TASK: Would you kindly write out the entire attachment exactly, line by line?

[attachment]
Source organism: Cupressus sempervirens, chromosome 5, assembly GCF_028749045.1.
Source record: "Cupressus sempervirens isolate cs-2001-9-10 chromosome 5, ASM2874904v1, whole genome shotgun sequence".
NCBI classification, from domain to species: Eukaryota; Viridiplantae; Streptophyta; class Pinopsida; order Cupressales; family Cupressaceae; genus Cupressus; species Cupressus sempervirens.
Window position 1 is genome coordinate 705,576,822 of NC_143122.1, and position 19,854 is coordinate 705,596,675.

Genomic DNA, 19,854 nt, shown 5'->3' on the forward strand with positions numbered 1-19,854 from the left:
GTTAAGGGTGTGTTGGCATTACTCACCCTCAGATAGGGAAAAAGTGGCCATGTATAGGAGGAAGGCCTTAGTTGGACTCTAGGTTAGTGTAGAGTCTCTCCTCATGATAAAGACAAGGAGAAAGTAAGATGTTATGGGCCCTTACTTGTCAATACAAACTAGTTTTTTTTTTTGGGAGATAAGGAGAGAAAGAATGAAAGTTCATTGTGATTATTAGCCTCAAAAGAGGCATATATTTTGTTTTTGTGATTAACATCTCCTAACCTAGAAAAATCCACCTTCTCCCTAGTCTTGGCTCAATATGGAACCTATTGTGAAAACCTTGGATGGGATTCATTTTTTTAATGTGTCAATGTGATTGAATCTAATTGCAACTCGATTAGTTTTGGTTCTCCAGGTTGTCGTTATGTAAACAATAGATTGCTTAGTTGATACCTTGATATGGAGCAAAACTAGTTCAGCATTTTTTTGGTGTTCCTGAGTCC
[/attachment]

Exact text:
Source organism: Cupressus sempervirens, chromosome 5, assembly GCF_028749045.1.
Source record: "Cupressus sempervirens isolate cs-2001-9-10 chromosome 5, ASM2874904v1, whole genome shotgun sequence".
NCBI classification, from domain to species: Eukaryota; Viridiplantae; Streptophyta; class Pinopsida; order Cupressales; family Cupressaceae; genus Cupressus; species Cupressus sempervirens.
Window position 1 is genome coordinate 705,576,822 of NC_143122.1, and position 19,854 is coordinate 705,596,675.

Genomic DNA, 19,854 nt, shown 5'->3' on the forward strand with positions numbered 1-19,854 from the left:
GTTAAGGGTGTGTTGGCATTACTCACCCTCAGATAGGGAAAAAGTGGCCATGTATAGGAGGAAGGCCTTAGTTGGACTCTAGGTTAGTGTAGAGTCTCTCCTCATGATAAAGACAAGGAGAAAGTAAGATGTTATGGGCCCTTACTTGTCAATACAAACTAGTTTTTTTTTTTGGGAGATAAGGAGAGAAAGAATGAAAGTTCATTGTGATTATTAGCCTCAAAAGAGGCATATATTTTGTTTTTGTGATTAACATCTCCTAACCTAGAAAAATCCACCTTCTCCCTAGTCTTGGCTCAATATGGAACCTATTGTGAAAACCTTGGATGGGATTCATTTTTTTAATGTGTCAATGTGATTGAATCTAATTGCAACTCGATTAGTTTTGGTTCTCCAGGTTGTCGTTATGTAAACAATAGATTGCTTAGTTGATACCTTGATATGGAGCAAAACTAGTTCAGCATTTTTTTGGTGTTCCTGAGTCC